It is a very complex question, and I will try to be as concise as I can.
I think we need to split the arrival of migrants to the European Union via different kinds of routes, and I think the main reasons for people migrating to Europe would have different backgrounds.
First of all, if we look at the eastern Mediterranean route, which is the link between Turkey and Greece, either the land border or the sea border, we see that most probably the highest number of people come from Syria. That was the case in 2015 and in 2016. Nowadays there is a certain shift in nationalities coming to Europe via that route, but the main reason was the ongoing war in Syria, which sparked a high increase in the numbers of people.
If you move to the central Mediterranean route, the story is slightly different, because the nationality you would see on those boats would come from Bangladesh; you would see Eritreans and Libyans, and most recently, an increasing number of Tunisians and many from western Africa; Nigeria is dominant.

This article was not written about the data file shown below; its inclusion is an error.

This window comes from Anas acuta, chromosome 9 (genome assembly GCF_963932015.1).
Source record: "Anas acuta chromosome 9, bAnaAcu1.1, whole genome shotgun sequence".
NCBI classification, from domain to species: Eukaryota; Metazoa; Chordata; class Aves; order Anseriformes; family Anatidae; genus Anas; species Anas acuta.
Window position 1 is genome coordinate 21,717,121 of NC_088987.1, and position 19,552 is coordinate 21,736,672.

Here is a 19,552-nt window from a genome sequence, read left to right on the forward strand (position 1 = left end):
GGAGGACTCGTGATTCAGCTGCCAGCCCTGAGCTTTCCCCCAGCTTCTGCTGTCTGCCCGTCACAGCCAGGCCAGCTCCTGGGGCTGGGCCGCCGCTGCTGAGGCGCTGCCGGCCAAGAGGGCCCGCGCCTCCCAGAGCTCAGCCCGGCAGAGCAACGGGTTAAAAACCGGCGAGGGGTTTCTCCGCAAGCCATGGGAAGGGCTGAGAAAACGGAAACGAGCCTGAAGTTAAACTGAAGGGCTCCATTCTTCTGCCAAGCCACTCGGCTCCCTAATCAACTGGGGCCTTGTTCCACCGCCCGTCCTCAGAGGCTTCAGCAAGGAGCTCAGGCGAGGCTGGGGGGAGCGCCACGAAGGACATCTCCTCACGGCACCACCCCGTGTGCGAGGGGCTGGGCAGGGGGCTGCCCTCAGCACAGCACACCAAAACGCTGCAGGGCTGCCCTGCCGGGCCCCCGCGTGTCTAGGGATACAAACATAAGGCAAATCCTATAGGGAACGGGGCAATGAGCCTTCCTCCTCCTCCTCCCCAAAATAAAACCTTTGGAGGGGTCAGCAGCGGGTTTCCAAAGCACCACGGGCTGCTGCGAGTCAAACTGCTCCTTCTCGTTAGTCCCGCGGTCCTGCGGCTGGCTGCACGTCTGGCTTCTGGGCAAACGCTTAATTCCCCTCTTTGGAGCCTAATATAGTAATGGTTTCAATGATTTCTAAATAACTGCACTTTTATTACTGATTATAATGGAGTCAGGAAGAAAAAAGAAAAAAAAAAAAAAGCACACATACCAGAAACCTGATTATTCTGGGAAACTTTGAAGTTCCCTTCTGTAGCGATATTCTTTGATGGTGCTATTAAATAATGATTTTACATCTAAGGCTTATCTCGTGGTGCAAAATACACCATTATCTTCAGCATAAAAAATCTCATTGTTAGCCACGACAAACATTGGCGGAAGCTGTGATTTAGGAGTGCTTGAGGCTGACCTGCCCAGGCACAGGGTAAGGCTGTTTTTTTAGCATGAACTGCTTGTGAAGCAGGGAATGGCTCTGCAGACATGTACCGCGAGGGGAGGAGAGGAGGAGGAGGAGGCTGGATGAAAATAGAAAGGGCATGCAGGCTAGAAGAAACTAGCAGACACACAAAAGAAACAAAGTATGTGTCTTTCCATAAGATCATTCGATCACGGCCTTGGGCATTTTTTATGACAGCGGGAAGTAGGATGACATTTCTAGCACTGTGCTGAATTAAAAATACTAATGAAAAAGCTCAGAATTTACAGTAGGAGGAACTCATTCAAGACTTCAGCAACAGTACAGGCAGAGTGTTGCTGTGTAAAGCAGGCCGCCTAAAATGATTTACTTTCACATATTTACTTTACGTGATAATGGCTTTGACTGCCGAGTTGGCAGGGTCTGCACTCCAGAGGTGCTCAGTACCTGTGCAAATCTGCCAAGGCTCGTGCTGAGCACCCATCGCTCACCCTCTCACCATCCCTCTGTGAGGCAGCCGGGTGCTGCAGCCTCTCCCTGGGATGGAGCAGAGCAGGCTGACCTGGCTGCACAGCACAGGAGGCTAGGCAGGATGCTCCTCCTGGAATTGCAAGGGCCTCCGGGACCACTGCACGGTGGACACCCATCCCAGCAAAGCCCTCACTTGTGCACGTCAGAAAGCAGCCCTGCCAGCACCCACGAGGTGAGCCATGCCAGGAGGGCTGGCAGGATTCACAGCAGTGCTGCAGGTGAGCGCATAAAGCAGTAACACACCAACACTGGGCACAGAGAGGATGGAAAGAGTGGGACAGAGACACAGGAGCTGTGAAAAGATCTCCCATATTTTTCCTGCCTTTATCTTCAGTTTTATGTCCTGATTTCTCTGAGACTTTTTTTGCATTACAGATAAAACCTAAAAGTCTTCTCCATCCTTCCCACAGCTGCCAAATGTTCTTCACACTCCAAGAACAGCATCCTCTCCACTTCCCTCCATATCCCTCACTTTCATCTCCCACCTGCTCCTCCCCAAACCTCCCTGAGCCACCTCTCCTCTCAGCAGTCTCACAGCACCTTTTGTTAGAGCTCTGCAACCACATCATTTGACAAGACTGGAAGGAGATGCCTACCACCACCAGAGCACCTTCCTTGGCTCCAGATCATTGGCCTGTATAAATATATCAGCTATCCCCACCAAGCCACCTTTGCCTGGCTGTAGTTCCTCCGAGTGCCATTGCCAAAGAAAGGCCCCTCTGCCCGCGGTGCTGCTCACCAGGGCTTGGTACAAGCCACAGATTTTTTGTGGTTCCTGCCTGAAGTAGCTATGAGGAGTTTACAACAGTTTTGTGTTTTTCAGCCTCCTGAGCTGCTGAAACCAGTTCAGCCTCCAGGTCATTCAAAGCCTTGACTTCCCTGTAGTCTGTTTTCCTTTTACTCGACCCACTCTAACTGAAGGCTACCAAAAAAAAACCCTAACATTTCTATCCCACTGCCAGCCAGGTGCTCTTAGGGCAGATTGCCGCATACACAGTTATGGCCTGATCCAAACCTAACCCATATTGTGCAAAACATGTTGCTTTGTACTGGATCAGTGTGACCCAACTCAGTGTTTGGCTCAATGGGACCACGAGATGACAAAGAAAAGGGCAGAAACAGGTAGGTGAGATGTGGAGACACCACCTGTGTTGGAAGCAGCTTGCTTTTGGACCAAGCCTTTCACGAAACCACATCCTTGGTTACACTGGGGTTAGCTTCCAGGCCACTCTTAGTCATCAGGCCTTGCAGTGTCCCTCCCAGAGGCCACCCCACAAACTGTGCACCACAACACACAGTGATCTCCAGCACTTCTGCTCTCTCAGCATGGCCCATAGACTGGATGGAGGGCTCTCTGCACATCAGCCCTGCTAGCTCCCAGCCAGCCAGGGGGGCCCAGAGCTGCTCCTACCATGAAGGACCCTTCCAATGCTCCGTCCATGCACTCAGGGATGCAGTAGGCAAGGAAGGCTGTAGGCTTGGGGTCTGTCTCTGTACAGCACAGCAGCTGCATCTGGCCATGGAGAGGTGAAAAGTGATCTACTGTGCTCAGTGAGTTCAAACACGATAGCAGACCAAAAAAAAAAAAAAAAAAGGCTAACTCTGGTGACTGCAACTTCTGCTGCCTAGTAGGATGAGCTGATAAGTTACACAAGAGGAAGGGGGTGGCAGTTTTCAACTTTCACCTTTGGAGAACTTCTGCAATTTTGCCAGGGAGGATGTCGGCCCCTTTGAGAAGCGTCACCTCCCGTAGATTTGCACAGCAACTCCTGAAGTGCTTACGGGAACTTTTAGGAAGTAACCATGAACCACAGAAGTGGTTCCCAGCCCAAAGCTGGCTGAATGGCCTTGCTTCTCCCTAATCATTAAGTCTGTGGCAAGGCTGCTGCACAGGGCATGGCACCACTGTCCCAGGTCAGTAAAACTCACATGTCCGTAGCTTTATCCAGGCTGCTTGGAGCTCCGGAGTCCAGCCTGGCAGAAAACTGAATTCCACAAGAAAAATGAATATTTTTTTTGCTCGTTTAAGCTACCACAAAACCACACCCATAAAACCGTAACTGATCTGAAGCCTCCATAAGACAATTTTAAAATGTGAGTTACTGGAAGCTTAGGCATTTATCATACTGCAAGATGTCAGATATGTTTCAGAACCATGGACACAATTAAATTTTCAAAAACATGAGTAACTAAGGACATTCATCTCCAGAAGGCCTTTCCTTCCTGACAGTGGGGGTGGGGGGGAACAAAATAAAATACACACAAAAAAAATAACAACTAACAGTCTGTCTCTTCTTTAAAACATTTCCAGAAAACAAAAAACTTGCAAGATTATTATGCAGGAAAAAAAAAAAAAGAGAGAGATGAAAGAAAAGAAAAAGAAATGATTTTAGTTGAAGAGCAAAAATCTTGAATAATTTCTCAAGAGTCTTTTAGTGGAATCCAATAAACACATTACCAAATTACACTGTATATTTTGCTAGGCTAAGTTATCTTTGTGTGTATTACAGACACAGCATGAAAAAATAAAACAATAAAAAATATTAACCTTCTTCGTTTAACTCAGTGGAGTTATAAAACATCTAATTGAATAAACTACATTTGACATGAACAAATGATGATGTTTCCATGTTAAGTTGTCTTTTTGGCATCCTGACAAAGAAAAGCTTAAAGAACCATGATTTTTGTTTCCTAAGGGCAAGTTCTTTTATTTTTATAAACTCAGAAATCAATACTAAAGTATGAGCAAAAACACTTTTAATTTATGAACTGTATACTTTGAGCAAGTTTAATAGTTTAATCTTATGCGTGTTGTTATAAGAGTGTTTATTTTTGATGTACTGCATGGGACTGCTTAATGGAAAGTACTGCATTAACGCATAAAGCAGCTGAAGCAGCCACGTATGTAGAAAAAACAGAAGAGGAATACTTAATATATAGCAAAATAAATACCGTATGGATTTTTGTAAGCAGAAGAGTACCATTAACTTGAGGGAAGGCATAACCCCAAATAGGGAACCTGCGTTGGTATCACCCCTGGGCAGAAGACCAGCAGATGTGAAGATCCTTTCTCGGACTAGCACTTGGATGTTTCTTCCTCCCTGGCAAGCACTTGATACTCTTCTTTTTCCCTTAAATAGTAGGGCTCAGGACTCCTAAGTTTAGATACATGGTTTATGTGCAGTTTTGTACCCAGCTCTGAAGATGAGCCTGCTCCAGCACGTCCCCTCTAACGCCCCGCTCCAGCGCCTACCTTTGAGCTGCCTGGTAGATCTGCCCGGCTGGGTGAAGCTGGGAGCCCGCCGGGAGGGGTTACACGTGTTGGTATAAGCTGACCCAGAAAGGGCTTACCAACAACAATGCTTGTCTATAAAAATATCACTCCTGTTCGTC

For them, the main reason would be economics, trying to reach Europe for economic benefit. I'm not playing down the conditions in some of those countries for those people, but it is not migration because of war or other disasters.
The most recent phenomenon is migration in the western Mediterranean linking Morocco and Spain. Again, the migrants you would see on those ships would come mostly from west Africa. They are of a slightly different composition than in the central Mediterranean. They would come from Côte d'Ivoire, Senegal and Nigeria. There again it would mainly be economic migration.